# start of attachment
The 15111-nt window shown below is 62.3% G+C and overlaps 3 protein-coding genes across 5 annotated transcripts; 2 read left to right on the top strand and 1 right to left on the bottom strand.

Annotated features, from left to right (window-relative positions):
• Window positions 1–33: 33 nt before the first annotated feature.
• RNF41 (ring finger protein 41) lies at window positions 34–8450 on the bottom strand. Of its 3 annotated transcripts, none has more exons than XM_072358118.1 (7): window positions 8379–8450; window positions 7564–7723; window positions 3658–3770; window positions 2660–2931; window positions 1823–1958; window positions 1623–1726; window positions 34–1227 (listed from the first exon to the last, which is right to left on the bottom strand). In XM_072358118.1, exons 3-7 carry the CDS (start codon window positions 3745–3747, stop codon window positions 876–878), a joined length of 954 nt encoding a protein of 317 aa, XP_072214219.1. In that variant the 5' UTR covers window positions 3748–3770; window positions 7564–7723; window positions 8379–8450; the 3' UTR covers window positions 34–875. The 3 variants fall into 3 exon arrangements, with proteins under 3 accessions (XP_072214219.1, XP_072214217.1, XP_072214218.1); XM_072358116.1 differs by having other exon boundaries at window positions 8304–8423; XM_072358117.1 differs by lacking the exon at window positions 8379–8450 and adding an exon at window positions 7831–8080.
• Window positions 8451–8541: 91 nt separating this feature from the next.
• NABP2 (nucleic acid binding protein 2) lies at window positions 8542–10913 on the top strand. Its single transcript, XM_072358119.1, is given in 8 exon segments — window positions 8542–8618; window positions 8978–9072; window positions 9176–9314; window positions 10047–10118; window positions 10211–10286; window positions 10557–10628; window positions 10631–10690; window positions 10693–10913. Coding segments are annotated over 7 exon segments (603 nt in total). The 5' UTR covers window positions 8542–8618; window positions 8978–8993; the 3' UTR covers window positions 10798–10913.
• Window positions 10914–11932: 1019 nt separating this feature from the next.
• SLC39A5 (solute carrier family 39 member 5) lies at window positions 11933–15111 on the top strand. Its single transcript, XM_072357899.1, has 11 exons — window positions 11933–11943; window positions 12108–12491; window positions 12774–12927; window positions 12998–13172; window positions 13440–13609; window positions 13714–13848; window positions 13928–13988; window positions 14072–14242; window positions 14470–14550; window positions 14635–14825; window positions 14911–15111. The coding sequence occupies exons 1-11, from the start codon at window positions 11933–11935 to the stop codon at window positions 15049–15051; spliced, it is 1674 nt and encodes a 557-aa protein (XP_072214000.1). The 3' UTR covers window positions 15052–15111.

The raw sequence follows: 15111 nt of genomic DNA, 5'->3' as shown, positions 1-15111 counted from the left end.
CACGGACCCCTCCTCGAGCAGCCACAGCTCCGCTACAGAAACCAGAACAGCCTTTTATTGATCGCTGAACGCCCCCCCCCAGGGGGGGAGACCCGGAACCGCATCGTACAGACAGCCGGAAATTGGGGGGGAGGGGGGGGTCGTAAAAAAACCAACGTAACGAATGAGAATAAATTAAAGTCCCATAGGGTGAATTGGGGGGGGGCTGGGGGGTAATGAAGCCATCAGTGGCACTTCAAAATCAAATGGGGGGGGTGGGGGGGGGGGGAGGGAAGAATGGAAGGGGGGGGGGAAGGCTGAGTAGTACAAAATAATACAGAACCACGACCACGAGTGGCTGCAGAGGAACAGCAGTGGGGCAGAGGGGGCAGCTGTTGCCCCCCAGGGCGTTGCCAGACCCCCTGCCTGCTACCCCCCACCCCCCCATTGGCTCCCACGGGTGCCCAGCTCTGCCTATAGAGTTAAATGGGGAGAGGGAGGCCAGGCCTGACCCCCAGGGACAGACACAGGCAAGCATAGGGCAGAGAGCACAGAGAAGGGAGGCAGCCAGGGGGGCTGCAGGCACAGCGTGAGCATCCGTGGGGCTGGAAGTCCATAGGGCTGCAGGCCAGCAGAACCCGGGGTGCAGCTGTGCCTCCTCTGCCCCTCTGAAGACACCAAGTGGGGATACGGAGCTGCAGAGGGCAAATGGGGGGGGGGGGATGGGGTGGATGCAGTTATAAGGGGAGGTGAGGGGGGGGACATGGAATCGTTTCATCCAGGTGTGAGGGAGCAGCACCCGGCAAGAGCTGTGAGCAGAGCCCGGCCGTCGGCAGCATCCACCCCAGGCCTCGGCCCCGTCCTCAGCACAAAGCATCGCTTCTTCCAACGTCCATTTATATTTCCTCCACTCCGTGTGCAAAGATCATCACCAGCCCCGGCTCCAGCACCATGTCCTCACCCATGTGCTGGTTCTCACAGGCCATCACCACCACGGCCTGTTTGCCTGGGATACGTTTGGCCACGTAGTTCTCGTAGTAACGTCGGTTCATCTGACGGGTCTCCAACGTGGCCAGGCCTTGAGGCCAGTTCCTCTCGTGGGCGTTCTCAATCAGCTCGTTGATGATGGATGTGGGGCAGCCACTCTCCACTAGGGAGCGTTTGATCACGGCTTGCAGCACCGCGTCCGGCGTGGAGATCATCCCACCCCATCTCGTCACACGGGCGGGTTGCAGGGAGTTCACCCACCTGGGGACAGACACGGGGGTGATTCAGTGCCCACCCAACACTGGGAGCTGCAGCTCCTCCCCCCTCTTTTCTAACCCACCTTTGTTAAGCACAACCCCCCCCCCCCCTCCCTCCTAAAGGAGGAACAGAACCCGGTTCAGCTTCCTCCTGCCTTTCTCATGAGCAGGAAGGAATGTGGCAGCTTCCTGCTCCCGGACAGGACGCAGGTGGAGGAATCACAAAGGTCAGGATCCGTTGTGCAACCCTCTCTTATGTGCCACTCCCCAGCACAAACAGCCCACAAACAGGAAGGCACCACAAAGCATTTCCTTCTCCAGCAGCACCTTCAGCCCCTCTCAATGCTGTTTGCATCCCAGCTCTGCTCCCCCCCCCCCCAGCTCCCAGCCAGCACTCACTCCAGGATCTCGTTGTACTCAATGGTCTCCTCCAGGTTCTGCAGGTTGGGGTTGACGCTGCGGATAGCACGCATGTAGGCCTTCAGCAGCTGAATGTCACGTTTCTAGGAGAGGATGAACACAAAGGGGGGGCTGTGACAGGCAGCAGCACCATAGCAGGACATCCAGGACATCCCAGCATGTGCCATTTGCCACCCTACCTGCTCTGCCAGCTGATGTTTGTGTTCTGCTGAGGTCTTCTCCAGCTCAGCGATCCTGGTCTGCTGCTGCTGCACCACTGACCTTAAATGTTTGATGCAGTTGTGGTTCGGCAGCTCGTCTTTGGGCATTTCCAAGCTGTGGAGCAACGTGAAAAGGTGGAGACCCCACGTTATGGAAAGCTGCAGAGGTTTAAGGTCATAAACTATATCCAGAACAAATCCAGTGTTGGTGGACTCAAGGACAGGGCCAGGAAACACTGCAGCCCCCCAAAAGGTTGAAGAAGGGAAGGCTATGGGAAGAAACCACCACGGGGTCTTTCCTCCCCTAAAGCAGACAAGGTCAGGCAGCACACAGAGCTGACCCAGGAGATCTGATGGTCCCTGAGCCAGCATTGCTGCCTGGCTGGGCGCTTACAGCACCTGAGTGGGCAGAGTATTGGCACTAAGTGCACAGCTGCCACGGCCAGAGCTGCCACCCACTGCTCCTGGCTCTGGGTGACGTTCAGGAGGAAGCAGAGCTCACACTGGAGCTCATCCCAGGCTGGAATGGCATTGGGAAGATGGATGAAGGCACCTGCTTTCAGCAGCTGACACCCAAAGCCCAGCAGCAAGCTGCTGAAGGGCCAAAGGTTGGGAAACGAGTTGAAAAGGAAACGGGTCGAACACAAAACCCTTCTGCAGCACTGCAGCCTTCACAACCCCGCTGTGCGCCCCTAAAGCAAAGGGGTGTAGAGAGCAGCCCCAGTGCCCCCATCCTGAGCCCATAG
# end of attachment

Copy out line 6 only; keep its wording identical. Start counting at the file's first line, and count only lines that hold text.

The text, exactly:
• NABP2 (nucleic acid binding protein 2) lies at window positions 8542–10913 on the top strand. Its single transcript, XM_072358119.1, is given in 8 exon segments — window positions 8542–8618; window positions 8978–9072; window positions 9176–9314; window positions 10047–10118; window positions 10211–10286; window positions 10557–10628; window positions 10631–10690; window positions 10693–10913. Coding segments are annotated over 7 exon segments (603 nt in total). The 5' UTR covers window positions 8542–8618; window positions 8978–8993; the 3' UTR covers window positions 10798–10913.